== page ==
Tag Archives: History is Cool


Photo: History.

On this date in 1965, Malcolm X is assassinated by rival Black Muslims while addressing his Organization of Afro-American Unity in Washington Heights.

Born Malcolm Little in Nebraska, in 1925, Malcolm was the son of James Earl Little, a Baptist preacher who advocated the Black nationalist ideals of Marcus Garvey. Threats from the Ku Klux Klan forced the family to move to Michigan. In 1931, Malcolm’s father was murdered by the white supremacist Black Legion. By the time he reached high school age, he had dropped out of school and moved to Boston, where he became increasingly involved in criminal activities.

In 1946, at the age of 21, Malcolm was sent to prison on a burglary conviction. It was there he encountered the teachings of Elijah Muhammad, the leader of Nation of Islam, whose members are popularly known as Black Muslims. Muhammad’s teachings had a strong effect on Malcolm, who entered into an intense program of self-education and took the last name “X” to symbolise his stolen African identity.

After six years, Malcolm was released from prison and became a loyal and effective minister of the Nation of Islam in Harlem, New York. A fiery orator, Malcolm was admired by the African American community in New York and around the country.

In the early 1960s, he began to develop a more outspoken philosophy than that of Elijah Muhammad, whom he felt did not sufficiently support the civil rights movement. In late 1963, Malcolm’s suggestion that President John F. Kennedy’s assassination was a matter of “chickens coming home to roost” provided Elijah Muhammad, who believed that Malcolm had become too powerful, with a convenient opportunity to suspend him from the Nation of Islam.

A few months later, Malcolm formally left the organisation and made a Muslim pilgrimage to Mecca. He returned to America as El-Hajj Malik El-Shabazz and in June 1964 founded the Organization of Afro-American Unity, which advocated Black identity and held that racism, not the white race, was the greatest foe of the African American.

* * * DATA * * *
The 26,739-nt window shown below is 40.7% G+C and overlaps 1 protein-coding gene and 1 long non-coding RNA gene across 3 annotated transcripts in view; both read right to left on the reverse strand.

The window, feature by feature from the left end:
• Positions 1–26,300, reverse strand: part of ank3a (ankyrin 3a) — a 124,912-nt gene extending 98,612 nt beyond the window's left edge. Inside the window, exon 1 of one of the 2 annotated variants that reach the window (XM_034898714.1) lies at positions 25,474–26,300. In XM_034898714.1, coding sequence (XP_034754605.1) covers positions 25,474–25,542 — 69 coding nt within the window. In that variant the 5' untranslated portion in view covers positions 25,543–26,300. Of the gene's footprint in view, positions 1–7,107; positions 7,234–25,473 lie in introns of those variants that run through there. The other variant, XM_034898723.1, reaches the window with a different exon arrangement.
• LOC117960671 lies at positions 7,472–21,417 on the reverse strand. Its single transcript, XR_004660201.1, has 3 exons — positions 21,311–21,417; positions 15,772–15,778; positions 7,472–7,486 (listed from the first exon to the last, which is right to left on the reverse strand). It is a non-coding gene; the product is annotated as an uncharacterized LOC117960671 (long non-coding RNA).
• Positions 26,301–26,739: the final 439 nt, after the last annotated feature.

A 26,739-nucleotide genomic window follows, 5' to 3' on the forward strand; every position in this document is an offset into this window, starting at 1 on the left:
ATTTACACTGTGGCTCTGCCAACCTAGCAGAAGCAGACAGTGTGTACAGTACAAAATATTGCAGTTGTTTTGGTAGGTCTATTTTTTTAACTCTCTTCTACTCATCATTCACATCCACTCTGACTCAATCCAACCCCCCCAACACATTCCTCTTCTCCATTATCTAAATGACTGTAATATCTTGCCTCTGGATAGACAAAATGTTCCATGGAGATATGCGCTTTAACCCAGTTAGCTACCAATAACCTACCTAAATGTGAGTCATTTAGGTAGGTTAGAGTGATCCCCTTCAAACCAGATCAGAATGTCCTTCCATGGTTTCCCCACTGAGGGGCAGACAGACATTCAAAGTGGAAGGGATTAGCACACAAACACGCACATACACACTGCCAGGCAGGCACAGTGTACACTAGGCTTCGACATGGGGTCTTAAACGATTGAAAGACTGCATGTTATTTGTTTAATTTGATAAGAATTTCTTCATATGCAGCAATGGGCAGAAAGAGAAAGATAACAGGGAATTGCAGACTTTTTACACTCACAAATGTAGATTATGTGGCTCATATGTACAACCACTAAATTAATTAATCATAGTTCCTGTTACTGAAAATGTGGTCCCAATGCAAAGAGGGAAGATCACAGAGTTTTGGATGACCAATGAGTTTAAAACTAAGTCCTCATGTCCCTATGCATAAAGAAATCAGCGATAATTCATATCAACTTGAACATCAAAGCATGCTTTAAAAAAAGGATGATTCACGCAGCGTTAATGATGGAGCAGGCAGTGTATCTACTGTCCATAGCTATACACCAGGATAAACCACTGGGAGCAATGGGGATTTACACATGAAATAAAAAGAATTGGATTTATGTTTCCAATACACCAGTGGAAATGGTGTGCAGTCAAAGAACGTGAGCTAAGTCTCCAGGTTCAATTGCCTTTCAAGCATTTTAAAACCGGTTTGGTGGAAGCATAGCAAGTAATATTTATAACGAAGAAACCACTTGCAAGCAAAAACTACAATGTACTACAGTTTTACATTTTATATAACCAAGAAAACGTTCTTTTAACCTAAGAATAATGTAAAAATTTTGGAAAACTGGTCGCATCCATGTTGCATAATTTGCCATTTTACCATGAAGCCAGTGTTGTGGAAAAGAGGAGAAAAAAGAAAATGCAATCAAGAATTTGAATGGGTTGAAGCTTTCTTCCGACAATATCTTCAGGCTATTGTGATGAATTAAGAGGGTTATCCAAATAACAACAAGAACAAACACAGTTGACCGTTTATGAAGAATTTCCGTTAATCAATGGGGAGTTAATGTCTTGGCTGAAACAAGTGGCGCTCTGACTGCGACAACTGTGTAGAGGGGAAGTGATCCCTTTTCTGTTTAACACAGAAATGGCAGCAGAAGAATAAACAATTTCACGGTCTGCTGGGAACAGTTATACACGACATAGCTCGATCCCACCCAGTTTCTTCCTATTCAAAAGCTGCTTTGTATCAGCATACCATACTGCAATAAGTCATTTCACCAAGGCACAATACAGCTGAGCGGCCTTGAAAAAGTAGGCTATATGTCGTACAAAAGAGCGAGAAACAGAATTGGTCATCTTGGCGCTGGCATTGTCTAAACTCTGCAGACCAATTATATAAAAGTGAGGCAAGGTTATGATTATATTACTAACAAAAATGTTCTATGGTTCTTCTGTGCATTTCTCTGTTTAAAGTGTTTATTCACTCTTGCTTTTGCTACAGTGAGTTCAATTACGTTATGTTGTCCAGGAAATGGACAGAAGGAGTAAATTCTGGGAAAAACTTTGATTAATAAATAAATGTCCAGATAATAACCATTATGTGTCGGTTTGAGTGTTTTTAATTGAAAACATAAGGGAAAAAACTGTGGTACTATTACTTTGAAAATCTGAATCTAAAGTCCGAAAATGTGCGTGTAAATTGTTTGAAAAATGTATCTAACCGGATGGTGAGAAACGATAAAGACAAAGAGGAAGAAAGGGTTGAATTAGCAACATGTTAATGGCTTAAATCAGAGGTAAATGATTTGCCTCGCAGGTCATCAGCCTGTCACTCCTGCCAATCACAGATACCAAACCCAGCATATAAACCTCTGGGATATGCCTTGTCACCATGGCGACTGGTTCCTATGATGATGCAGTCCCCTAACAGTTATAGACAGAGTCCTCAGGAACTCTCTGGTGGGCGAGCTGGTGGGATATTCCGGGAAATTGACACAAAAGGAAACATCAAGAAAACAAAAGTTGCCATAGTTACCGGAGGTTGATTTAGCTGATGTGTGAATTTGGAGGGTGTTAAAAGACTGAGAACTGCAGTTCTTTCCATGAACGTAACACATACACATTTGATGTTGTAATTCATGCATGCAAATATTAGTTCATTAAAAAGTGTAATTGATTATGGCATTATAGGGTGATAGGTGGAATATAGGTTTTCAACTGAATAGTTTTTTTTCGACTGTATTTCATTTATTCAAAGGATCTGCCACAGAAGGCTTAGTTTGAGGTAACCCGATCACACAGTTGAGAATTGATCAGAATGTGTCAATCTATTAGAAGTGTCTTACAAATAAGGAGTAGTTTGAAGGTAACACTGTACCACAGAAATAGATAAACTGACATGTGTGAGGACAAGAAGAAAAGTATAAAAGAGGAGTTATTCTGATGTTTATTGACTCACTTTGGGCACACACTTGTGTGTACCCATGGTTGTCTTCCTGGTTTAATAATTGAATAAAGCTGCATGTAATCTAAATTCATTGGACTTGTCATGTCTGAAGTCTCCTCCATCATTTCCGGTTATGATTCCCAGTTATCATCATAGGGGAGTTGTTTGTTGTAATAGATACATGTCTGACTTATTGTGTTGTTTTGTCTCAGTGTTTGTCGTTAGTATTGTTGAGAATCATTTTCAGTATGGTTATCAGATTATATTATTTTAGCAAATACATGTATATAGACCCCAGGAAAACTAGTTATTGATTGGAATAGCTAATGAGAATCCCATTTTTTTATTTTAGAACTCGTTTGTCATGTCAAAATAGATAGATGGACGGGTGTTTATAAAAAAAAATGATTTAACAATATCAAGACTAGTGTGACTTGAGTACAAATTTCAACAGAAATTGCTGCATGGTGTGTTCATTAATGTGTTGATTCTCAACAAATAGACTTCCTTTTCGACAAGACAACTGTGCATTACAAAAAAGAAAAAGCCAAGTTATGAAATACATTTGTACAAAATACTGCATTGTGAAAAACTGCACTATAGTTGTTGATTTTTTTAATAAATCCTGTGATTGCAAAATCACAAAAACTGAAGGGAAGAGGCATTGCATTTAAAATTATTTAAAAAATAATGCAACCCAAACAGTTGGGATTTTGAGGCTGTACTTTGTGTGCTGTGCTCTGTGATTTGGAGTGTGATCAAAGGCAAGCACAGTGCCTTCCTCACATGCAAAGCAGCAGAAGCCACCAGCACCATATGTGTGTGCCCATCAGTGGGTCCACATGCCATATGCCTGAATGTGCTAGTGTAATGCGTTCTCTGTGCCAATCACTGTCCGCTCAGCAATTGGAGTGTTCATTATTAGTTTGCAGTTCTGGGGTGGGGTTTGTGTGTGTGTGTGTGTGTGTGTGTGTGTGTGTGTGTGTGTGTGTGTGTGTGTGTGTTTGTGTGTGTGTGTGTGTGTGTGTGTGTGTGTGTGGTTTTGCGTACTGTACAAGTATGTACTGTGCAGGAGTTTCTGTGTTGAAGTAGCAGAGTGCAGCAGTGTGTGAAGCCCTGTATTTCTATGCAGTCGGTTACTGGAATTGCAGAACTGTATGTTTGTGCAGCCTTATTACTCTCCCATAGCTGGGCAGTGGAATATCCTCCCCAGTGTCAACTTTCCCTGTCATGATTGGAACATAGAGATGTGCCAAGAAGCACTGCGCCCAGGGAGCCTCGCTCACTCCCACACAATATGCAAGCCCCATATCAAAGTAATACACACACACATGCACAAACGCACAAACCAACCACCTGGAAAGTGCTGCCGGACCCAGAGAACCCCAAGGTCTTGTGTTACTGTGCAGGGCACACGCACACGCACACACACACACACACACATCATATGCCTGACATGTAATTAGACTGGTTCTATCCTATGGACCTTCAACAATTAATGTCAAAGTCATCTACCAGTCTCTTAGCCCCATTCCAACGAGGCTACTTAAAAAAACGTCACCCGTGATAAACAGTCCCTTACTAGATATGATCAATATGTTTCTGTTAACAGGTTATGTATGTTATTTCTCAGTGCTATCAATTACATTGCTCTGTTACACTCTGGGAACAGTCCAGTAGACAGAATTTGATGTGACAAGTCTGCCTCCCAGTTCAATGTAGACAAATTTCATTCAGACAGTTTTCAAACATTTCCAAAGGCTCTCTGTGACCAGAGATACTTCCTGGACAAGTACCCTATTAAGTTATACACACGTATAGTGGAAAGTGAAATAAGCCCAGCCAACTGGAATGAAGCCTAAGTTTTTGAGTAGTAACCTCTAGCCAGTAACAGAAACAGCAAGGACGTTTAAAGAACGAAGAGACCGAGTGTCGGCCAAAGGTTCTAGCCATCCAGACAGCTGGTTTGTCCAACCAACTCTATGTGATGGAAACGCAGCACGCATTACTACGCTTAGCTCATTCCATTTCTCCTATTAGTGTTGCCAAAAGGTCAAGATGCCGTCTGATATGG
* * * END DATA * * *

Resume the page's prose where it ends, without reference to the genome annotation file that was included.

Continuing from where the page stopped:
Text: History, Wikipedia.
Featured image by T.A. Charron.

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The original book cover

On this date in 1885, Mark Twain publishes his famous—and famously controversial—novel The Adventures of Huckleberry Finn (US version).

The book is focusing on the institution of slavery and other aspects of life in the antabellum South.

At the book’s heart is the journey of Huck and his friend Jim, a runaway enslaved person, down the Mississipi River on a raft. Jim runs away because he is about to be sold and separated from his wife and children, and Huck goes with him to help him get to Ohio and freedom. The most striking part of the book is its satirical look at racism, religion and other social attitudes of the time. While Jim is strong, brave, generous, and wise, many of the white characters are portrayed as violent, stupid, and the naive Huck ends up questioning the hypocritical, unjust nature of society in general.

A month after its publication, a Concord, Massachusets, library banned the book, calling its subject matter “tawdry” and its narrative voice “coarse” and “ignorant”. In the 1950s, the book came under fire from African American groups for being racist in its portrayal of Black characters, despite the fact that it was seen by many as a strong criticism of racism and slavery.